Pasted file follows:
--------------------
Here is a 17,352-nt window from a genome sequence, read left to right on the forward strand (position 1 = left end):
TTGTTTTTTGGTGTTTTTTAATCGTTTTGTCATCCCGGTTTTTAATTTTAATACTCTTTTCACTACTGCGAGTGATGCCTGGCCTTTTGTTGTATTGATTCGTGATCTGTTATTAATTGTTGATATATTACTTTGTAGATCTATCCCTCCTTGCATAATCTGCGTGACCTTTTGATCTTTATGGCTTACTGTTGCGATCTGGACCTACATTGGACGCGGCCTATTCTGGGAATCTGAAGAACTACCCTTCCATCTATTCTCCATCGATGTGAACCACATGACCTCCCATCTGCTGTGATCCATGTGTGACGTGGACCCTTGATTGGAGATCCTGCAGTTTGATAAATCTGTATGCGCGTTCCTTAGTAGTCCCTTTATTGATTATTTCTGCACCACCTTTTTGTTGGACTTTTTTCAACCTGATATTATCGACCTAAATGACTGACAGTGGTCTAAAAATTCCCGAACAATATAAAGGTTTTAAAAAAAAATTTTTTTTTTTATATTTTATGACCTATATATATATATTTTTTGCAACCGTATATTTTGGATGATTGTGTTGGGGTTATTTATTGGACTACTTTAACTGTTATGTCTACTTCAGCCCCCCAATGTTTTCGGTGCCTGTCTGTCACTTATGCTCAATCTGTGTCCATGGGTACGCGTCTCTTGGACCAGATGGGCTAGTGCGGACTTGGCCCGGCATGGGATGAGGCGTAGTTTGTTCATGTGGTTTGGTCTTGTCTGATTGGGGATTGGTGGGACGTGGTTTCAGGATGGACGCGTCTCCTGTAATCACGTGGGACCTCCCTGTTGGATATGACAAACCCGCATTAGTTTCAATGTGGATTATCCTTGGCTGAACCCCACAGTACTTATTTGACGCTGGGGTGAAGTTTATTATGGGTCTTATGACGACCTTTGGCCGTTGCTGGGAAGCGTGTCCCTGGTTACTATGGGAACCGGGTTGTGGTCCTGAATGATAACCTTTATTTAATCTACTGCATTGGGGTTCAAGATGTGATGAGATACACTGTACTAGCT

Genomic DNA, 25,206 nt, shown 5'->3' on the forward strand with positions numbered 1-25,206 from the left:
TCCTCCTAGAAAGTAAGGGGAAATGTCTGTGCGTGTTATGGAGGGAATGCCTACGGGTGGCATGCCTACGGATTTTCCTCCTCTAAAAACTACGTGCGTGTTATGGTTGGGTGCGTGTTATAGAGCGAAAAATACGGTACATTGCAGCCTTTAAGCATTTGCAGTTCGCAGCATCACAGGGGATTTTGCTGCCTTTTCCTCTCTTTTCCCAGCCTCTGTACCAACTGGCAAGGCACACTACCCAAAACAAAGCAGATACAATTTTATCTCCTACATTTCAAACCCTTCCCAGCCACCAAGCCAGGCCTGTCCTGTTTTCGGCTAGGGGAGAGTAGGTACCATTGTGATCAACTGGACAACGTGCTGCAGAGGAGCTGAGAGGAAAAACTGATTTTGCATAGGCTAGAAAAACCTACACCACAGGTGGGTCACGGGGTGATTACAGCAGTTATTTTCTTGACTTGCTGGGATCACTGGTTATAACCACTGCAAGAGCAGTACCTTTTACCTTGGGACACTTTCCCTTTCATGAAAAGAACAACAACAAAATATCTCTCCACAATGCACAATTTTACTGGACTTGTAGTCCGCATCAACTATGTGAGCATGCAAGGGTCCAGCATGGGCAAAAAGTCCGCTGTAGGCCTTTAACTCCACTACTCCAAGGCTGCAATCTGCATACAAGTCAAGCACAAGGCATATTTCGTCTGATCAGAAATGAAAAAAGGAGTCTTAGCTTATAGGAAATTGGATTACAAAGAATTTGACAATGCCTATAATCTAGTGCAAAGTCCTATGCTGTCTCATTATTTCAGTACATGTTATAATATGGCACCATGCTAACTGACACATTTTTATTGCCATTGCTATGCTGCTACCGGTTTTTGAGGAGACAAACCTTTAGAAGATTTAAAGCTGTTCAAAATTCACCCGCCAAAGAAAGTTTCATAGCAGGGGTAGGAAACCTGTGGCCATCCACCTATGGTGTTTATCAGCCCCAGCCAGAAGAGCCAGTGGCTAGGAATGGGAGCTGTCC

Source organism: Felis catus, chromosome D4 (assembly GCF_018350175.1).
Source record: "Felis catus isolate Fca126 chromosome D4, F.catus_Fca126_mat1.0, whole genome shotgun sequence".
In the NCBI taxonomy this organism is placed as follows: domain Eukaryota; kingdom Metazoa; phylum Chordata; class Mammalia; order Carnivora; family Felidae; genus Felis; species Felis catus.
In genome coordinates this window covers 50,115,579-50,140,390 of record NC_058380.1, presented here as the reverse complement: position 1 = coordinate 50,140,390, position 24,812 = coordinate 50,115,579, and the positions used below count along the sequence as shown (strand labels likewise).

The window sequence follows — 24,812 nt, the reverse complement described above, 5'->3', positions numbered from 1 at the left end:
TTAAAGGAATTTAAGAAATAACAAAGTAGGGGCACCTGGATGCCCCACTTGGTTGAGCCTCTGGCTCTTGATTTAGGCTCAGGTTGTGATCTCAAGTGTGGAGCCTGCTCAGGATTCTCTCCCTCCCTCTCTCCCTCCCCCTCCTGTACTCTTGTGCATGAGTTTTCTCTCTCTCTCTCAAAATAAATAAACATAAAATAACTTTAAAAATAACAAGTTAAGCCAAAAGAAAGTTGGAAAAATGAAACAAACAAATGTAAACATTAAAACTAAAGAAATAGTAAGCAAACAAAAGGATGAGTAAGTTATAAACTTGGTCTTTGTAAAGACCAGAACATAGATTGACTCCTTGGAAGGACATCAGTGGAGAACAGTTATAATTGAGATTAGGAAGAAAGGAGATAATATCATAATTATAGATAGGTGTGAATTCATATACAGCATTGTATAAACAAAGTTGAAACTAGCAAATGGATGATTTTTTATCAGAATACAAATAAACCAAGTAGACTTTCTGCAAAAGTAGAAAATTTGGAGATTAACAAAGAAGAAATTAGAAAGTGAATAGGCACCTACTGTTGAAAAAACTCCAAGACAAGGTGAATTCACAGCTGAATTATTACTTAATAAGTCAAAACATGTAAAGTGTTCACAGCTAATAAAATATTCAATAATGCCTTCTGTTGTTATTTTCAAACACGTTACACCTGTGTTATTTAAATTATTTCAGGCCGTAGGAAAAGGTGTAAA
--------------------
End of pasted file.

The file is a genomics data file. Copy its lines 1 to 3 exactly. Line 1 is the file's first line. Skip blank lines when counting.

Here is a 17,352-nt window from a genome sequence, read left to right on the forward strand (position 1 = left end):
TTGTTTTTTGGTGTTTTTTAATCGTTTTGTCATCCCGGTTTTTAATTTTAATACTCTTTTCACTACTGCGAGTGATGCCTGGCCTTTTGTTGTATTGATTCGTGATCTGTTATTAATTGTTGATATATTACTTTGTAGATCTATCCCTCCTTGCATAATCTGCGTGACCTTTTGATCTTTATGGCTTACTGTTGCGATCTGGACCTACATTGGACGCGGCCTATTCTGGGAATCTGAAGAACTACCCTTCCATCTATTCTCCATCGATGTGAACCACATGACCTCCCATCTGCTGTGATCCATGTGTGACGTGGACCCTTGATTGGAGATCCTGCAGTTTGATAAATCTGTATGCGCGTTCCTTAGTAGTCCCTTTATTGATTATTTCTGCACCACCTTTTTGTTGGACTTTTTTCAACCTGATATTATCGACCTAAATGACTGACAGTGGTCTAAAAATTCCCGAACAATATAAAGGTTTTAAAAAAAAATTTTTTTTTTTATATTTTATGACCTATATATATATATTTTTTGCAACCGTATATTTTGGATGATTGTGTTGGGGTTATTTATTGGACTACTTTAACTGTTATGTCTACTTCAGCCCCCCAATGTTTTCGGTGCCTGTCTGTCACTTATGCTCAATCTGTGTCCATGGGTACGCGTCTCTTGGACCAGATGGGCTAGTGCGGACTTGGCCCGGCATGGGATGAGGCGTAGTTTGTTCATGTGGTTTGGTCTTGTCTGATTGGGGATTGGTGGGACGTGGTTTCAGGATGGACGCGTCTCCTGTAATCACGTGGGACCTCCCTGTTGGATATGACAAACCCGCATTAGTTTCAATGTGGATTATCCTTGGCTGAACCCCACAGTACTTATTTGACGCTGGGGTGAAGTTTATTATGGGTCTTATGACGACCTTTGGCCGTTGCTGGGAAGCGTGTCCCTGGTTACTATGGGAACCGGGTTGTGGTCCTGAATGATAACCTTTATTTAATCTACTGCATTGGGGTTCAAGATGTGATGAGATACACTGTACTAGCT

Genomic DNA, 25,206 nt, shown 5'->3' on the forward strand with positions numbered 1-25,206 from the left: